Two more visitors would be arriving today, so after returning from her swim, Gretchen hiked back to the cabin to wait for them. When Jeff and Alana returned on their watercraft, the three of us sat together on the dock with our feet in the water watching as someone swam clockwise around the lake, starting from the vicinity of Pyotr's dock. When the swimmer got near enough to see, I didn't recognize him because he was wet and wearing goggles. But when he spoke, I immediately recognized the Polish accent. This was Pyotr, and, he said, he was just exploring the lake shore to see what sort of things he could see wearing goggles. He excitedly told us about some large boulders that are mostly invisible beneath the surface. So I asked if he knew more about the styrofoam buoy about 80 feet north of our dock. He explained that it was situated a quarter mile from his dock, and that it was used by the Boy Scouts for awarding a special badge for boys who could swim back and forth between it twice, that is, swimming an entire mile. He swam over to it and examined it more closely, reporting that it was in about eight feet of water and anchored by a five gallon bucket full of concrete. Pyotr than continued his swim around the lake, covering a total distance of more than three quarters of a mile.
I was the first to hear Gretchen's voice when she and our other visitors were walking back down to the lake. Neither Alana nor Jeff could hear them, but Alana had water in her ears and Jeff had destroyed his hearing by attending too many shows (now he has tinnitus, but so do I). Neville perked up and made a woof a few seconds later, either because his hearing isn't as good as mine, or because his response was a bit slow.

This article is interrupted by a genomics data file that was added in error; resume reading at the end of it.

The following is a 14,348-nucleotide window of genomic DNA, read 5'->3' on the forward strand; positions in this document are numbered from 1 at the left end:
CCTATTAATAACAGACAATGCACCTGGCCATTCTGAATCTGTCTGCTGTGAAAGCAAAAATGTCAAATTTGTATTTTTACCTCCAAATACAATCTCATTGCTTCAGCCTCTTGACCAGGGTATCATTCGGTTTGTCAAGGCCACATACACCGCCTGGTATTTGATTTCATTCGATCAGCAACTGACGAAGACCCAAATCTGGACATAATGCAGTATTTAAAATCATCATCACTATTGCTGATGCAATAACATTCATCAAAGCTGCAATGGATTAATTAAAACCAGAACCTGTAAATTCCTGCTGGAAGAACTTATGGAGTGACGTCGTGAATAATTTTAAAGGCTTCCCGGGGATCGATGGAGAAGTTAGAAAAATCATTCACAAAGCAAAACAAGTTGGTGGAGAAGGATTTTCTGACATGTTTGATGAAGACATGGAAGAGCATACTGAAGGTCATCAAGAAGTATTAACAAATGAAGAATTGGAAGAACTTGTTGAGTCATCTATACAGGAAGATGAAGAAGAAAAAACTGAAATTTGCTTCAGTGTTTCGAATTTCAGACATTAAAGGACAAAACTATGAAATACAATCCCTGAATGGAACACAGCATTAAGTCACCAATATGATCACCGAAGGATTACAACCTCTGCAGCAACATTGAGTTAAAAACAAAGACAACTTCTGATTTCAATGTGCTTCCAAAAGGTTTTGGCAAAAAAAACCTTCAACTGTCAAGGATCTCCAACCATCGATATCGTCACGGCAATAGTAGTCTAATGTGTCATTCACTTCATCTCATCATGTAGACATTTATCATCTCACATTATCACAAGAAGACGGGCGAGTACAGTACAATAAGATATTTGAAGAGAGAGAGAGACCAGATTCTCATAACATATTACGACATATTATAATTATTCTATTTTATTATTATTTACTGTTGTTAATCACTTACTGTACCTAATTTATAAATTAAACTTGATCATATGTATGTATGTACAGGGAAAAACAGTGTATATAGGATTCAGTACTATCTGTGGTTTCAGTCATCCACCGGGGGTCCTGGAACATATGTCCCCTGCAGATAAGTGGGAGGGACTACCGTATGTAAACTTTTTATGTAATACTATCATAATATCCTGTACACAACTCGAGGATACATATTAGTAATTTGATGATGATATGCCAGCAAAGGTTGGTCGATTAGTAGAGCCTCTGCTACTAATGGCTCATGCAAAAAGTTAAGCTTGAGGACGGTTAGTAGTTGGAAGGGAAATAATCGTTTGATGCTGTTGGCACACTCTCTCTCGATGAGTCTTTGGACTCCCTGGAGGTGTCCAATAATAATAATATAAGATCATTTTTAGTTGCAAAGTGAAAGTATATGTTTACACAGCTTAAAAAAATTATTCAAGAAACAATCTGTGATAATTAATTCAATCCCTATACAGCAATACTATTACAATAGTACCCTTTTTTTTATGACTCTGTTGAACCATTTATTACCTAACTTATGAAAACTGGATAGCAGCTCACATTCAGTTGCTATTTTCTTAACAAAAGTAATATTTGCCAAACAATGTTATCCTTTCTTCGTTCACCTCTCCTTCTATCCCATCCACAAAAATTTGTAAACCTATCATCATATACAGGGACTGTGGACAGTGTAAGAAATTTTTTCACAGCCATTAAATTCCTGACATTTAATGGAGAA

Our new visitors were Paula, a new friend of Gretchen's, Paula's husband Howard, and their dog Valerie, a young, energetic poodle. Paula is the nurse whose connection to the vaccination effort managed to get us covid shots earlier than most other people back in March of 2021. Gretchen had originally met Paula through teaching poetry courses and working at the bookstore. In recent months, Paula has taken such a shine to Gretchen that she's invited her to use her pool any time, and, according to Gretchen, the pool is amazing. It's big, it's clean, and it has an breathtaking setting high atop one of the mountains north of Woodstock.
After Gretchen, Paula, Howard, and Valerie joined us on the dock, Ramona came ambling out of the woods, and she was definitely not having any of Valerie (who was checking all of Ramona's boxes for the kinds of dogs she hates). But Ramona is old and kind of decrepit these days, so she mostly just kept to herself in one corner of the dock, growling occasionally, while Valerie did her goofy stuff over near Paula.
We weren't on the dock long before a few drops of rain spat out of the sky, and it was enough to send us all fleeing back to the cabin. I led the way with Paula, Howard, and Valerie to keep Valerie well ahead of Ramona (who is a reliable slow poke). As we walked up the trail, Paula was telling me about how much she loves Gretchen, how awesome her pool is, and about her semi-famous podcasting daughter, who is in a long-term relationship with (but not married to) one of the editors at Slate.com.